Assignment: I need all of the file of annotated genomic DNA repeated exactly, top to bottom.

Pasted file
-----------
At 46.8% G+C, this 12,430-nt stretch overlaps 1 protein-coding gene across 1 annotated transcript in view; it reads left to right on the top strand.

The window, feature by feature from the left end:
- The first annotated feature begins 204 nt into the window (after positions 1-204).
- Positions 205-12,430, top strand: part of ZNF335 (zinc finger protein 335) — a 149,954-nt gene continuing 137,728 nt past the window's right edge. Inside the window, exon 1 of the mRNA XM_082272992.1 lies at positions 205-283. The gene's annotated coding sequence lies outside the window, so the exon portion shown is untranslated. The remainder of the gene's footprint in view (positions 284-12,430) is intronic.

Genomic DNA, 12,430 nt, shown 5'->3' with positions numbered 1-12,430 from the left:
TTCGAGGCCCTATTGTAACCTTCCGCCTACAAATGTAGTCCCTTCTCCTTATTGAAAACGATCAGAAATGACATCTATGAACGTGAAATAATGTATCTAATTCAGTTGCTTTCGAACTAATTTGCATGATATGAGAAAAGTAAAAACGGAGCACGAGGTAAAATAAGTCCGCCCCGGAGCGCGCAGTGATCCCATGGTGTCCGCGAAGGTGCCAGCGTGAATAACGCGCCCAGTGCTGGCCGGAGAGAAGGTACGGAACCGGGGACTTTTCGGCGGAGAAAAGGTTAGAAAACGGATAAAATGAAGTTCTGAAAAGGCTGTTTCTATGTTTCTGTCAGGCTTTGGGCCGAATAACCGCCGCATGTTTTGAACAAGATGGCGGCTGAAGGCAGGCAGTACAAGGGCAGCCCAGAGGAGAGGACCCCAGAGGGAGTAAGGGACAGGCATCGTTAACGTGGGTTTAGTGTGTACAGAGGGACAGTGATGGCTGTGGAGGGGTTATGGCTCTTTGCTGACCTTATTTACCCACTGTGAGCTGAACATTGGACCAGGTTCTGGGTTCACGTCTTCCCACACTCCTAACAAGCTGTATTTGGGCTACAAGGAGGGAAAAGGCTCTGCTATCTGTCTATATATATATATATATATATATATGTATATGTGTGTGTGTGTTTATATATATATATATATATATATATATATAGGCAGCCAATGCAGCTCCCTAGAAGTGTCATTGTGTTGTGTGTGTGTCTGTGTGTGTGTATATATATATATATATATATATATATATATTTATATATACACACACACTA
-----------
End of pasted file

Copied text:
At 46.8% G+C, this 12,430-nt stretch overlaps 1 protein-coding gene across 1 annotated transcript in view; it reads left to right on the top strand.

The window, feature by feature from the left end:
- The first annotated feature begins 204 nt into the window (after positions 1-204).
- Positions 205-12,430, top strand: part of ZNF335 (zinc finger protein 335) — a 149,954-nt gene continuing 137,728 nt past the window's right edge. Inside the window, exon 1 of the mRNA XM_082272992.1 lies at positions 205-283. The gene's annotated coding sequence lies outside the window, so the exon portion shown is untranslated. The remainder of the gene's footprint in view (positions 284-12,430) is intronic.

Genomic DNA, 12,430 nt, shown 5'->3' with positions numbered 1-12,430 from the left:
TTCGAGGCCCTATTGTAACCTTCCGCCTACAAATGTAGTCCCTTCTCCTTATTGAAAACGATCAGAAATGACATCTATGAACGTGAAATAATGTATCTAATTCAGTTGCTTTCGAACTAATTTGCATGATATGAGAAAAGTAAAAACGGAGCACGAGGTAAAATAAGTCCGCCCCGGAGCGCGCAGTGATCCCATGGTGTCCGCGAAGGTGCCAGCGTGAATAACGCGCCCAGTGCTGGCCGGAGAGAAGGTACGGAACCGGGGACTTTTCGGCGGAGAAAAGGTTAGAAAACGGATAAAATGAAGTTCTGAAAAGGCTGTTTCTATGTTTCTGTCAGGCTTTGGGCCGAATAACCGCCGCATGTTTTGAACAAGATGGCGGCTGAAGGCAGGCAGTACAAGGGCAGCCCAGAGGAGAGGACCCCAGAGGGAGTAAGGGACAGGCATCGTTAACGTGGGTTTAGTGTGTACAGAGGGACAGTGATGGCTGTGGAGGGGTTATGGCTCTTTGCTGACCTTATTTACCCACTGTGAGCTGAACATTGGACCAGGTTCTGGGTTCACGTCTTCCCACACTCCTAACAAGCTGTATTTGGGCTACAAGGAGGGAAAAGGCTCTGCTATCTGTCTATATATATATATATATATATATATGTATATGTGTGTGTGTGTTTATATATATATATATATATATATATATATAGGCAGCCAATGCAGCTCCCTAGAAGTGTCATTGTGTTGTGTGTGTGTCTGTGTGTGTGTATATATATATATATATATATATATATATATTTATATATACACACACACTA